Obama Administration Stops Work on Immigrant Program

Jerry Markon, Washington Post, June 7, 2015

A series of legal setbacks have halted the government’s intensive preparations to move forward with President Obama’s executive actions shielding millions of illegal immigrants from deportation, even as community organizations continue a rapid push to get ready for the programs, according to U.S. officials and immigrant advocacy groups.

Since a federal judge first blocked the new programs in February, the Department of Homeland Security has suspended plans to hire up to 3,100 new employees, most of whom would be housed in an 11-story building the government has leased for $7.8 million a year in Arlington, Va. That building, in the Crystal City area, is now sitting mostly unused, DHS employees say.

Yet inside and outside the Beltway, community groups are mobilizing, educating immigrants and training volunteers to help them apply for relief, even though it remains unclear whether the program will ever begin. Most recently, a foundation headed by billionaire George Soros, undaunted by the court rulings, pledged at least $8 million to that effort.

“We’re full speed ahead,” said Josh Hoyt, executive director of the Chicago-based National Partnership for New Americans, a coalition of pro-immigrant groups that have held more than 700 information sessions on the new programs and trained more than 2,000 volunteers to aid immigrants in applying for them.

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As soon as Obama took his actions on Nov. 20, U.S. Citizenship and Immigration Services “immediately began efforts to implement those initiatives,’’ said Marsha Catron, a DHS spokeswoman. The next day, the agency leased a 280,000-square-foot building on Crystal Drive in Crystal City to house DAPA employees, according to DHS documents sent to Congress.

The building came fully furnished but required about $26 million in start-up costs, including $2.7 million for workstation and desktop equipment, documents show. Those costs were to be funded with fees collected from immigrants who had applied for other government programs, and DHS says DAPA would have no impact on any existing programs.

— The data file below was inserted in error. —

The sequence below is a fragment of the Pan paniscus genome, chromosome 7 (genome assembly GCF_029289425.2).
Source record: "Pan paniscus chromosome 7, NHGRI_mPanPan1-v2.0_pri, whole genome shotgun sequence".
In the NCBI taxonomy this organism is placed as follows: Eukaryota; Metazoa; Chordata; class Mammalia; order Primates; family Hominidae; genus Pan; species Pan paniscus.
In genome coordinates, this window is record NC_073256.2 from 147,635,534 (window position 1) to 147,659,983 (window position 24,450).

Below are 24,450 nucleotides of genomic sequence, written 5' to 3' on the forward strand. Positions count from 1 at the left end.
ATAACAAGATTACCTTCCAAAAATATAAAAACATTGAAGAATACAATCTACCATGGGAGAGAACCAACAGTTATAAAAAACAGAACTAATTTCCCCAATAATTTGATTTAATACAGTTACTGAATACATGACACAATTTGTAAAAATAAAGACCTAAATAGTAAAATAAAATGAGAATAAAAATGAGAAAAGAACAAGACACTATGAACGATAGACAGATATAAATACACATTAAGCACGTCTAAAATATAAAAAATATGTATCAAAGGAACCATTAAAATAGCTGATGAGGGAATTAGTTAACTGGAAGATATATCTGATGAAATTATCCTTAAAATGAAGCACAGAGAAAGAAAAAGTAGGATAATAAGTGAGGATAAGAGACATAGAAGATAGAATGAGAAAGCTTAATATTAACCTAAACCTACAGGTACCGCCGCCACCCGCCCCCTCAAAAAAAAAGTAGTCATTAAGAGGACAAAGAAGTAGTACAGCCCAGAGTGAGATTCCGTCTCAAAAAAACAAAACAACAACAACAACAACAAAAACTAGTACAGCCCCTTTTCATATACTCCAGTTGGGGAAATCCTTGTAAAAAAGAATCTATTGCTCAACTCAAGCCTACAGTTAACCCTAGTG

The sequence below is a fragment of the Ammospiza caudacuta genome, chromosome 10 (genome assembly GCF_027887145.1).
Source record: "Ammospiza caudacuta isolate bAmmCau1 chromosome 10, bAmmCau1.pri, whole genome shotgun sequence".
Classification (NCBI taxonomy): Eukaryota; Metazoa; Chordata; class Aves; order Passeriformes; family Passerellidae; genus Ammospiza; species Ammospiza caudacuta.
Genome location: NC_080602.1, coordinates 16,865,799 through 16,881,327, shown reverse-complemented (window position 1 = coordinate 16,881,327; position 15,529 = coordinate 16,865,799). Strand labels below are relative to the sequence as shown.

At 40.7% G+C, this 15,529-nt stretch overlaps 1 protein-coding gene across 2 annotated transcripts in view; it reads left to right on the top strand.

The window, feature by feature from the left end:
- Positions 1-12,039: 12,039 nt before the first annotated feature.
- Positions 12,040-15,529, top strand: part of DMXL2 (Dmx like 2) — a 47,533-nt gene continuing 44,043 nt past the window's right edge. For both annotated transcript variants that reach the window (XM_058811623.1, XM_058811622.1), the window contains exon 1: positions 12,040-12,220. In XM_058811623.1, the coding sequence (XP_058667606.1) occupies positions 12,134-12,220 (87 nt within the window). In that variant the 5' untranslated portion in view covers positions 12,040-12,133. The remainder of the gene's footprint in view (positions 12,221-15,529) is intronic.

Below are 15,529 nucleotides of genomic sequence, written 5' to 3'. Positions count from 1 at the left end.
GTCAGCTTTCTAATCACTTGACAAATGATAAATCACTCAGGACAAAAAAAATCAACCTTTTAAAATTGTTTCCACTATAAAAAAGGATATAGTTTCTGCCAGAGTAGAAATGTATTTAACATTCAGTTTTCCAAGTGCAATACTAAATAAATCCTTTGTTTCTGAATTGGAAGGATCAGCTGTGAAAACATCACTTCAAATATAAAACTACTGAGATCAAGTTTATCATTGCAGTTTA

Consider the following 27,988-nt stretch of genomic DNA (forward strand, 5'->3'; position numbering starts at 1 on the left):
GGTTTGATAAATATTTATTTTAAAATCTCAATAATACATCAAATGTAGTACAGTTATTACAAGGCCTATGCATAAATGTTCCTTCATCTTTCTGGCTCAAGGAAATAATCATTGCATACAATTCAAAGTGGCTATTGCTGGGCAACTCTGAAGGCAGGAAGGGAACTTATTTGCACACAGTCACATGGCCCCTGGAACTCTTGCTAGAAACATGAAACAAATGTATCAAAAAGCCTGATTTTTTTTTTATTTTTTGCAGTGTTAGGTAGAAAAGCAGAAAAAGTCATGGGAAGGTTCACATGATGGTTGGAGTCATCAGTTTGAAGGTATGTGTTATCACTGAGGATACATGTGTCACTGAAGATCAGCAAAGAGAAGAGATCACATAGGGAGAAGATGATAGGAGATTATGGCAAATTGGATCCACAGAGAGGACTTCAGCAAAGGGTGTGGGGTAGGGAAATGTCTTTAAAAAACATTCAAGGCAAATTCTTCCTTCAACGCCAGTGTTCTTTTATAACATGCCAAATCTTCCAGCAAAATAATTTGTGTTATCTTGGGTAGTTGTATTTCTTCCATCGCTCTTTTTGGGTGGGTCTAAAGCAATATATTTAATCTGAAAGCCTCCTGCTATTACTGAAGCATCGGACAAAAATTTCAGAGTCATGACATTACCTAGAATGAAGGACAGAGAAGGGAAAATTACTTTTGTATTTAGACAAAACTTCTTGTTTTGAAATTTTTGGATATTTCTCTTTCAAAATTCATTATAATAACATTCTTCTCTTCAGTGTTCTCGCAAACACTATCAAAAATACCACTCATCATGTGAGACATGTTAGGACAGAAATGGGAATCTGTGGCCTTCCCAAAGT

Citizenship and Immigration Services, which is part of DHS, is central to managing the nation’s immigration system and processes more than 6 million citizenship and other applications and petitions each year.

The plan also called for 1,000 employees, mostly new hires, to start up DAPA in Crystal City and 400 staffers at other service centers nationwide to process applications for the expanded 2012 program for immigrants brought illegally to the United States as children. That program is known as Deferred Action for Childhood Arrivals, or DACA.

Over time, however, Citizenship and Immigration Services projected that a total of 3,100 new employees might be needed for the two programs, which were expected to cost up to $484 million per year and be paid for by the $465 application fees required for each applicant.

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Across the nation, immigration advocacy organizations and other community groups are training people who will act as “navigators”–helping immigrants determine whether they are eligible for DAPA , locate key documents such as school transcripts and fill out the application. Activists describe the training as similar to that for another key Obama initiative, the Affordable Care Act, which also used navigators to help people enroll for health insurance.

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